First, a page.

Necessity of Precept

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Something is said to be necessary by necessity of precept when it is required by a positive will of the superior or legislator. Hence the quality or entity in question is not intrinsically related to the nature of the subject requiring it, but only extrinsically, i.e., by the free determination of another subject.

This necessity belongs to the moral order, and not to the metaphysical order; hence it ceases to urge when it is physically or morally impossible to satisfy it. Thus, to hear Mass on Sunday, being imposed by a positive law of the Church under pain of mortal sin, is necessary by necessity of precept. If a dispensation is obtained from the legitimate authority, or if the law cannot be fulfilled except with grave inconvenience, or if it is physically impossible to fulfill it, the law ceases to urge.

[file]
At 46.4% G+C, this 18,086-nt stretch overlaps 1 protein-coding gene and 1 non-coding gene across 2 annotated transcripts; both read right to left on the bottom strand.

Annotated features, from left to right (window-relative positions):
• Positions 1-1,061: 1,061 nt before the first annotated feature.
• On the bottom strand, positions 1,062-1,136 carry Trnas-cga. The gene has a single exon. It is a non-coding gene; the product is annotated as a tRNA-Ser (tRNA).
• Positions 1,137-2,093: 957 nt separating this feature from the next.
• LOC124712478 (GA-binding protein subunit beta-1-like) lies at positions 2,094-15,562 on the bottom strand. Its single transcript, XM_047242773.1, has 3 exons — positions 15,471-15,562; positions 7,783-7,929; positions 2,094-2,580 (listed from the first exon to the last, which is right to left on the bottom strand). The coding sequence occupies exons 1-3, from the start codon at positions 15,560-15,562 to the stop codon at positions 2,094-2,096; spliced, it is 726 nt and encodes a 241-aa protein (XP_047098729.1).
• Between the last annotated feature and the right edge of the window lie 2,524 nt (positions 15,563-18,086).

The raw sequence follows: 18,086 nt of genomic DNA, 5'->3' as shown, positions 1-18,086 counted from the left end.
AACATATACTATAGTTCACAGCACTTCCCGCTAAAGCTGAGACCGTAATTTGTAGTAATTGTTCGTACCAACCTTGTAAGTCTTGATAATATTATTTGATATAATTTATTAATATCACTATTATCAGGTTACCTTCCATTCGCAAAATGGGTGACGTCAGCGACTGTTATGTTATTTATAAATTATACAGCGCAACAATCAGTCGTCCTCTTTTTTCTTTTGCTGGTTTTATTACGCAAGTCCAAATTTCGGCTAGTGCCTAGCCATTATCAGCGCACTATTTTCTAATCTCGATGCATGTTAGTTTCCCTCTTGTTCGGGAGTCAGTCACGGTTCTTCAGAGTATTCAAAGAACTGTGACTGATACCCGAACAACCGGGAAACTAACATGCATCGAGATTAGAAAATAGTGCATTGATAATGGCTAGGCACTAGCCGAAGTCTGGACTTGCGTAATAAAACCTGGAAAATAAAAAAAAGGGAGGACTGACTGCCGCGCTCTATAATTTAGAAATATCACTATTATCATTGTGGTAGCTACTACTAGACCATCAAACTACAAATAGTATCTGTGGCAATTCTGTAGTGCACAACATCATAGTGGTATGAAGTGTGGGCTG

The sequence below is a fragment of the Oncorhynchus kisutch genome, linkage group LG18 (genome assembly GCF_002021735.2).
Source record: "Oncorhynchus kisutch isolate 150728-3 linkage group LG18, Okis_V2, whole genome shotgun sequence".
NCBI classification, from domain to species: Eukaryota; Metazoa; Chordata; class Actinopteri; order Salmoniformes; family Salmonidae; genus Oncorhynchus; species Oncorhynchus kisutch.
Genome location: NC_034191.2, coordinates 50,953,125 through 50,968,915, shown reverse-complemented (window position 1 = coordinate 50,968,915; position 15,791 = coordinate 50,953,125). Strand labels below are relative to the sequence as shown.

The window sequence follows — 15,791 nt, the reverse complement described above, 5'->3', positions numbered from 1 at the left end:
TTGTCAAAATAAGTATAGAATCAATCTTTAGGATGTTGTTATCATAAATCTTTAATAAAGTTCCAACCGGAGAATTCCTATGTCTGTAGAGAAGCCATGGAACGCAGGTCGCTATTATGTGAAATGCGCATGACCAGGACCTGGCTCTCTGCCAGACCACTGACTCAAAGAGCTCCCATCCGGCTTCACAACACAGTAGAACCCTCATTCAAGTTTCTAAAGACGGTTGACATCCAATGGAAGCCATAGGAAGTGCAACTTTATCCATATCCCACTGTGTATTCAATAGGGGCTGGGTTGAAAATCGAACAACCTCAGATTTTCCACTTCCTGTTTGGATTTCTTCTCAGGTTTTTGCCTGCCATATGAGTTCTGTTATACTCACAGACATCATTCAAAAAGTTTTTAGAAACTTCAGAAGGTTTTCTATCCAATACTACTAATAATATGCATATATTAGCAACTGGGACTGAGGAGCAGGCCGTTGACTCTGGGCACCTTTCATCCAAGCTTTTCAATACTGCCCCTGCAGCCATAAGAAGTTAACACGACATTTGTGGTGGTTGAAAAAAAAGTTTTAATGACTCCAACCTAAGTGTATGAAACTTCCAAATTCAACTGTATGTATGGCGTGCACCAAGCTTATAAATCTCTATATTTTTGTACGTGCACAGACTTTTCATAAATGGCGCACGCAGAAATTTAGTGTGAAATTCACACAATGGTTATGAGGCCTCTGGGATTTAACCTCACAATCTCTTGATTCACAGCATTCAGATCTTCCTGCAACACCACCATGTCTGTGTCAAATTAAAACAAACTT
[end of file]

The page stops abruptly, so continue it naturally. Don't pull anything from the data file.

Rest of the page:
The Catholic Church, for instance, is said to be necessary for salvation, not only by necessity of means, but also by necessity of precept. Christ set up the kingdom of God on earth, which is the Church, and entrusted it to the Apostles and their successors. All must have the Gospel of the kingdom preached to them and be baptized in order to form part of this kingdom, and those who refuse cannot be saved (Mk 16.16). Similarly Baptism is necessary for salvation, not only by necessity of means, but also by necessity of precept, namely, by the positive will of Christ and by the law of the Church.

See Also: necessity of means; salvation, necessity of the church for; votum.

Bibliography: j. schmid and f. lakner, Lexikon für Theologie und Kirche, ed. j. hofer and k. rahner (Freiberg 195765) 7:105659. É. amann, Dictionnaire de théologie catholique, ed. a. vacant et al. (Paris 190350) 11.1:5556.

[m. eminyan]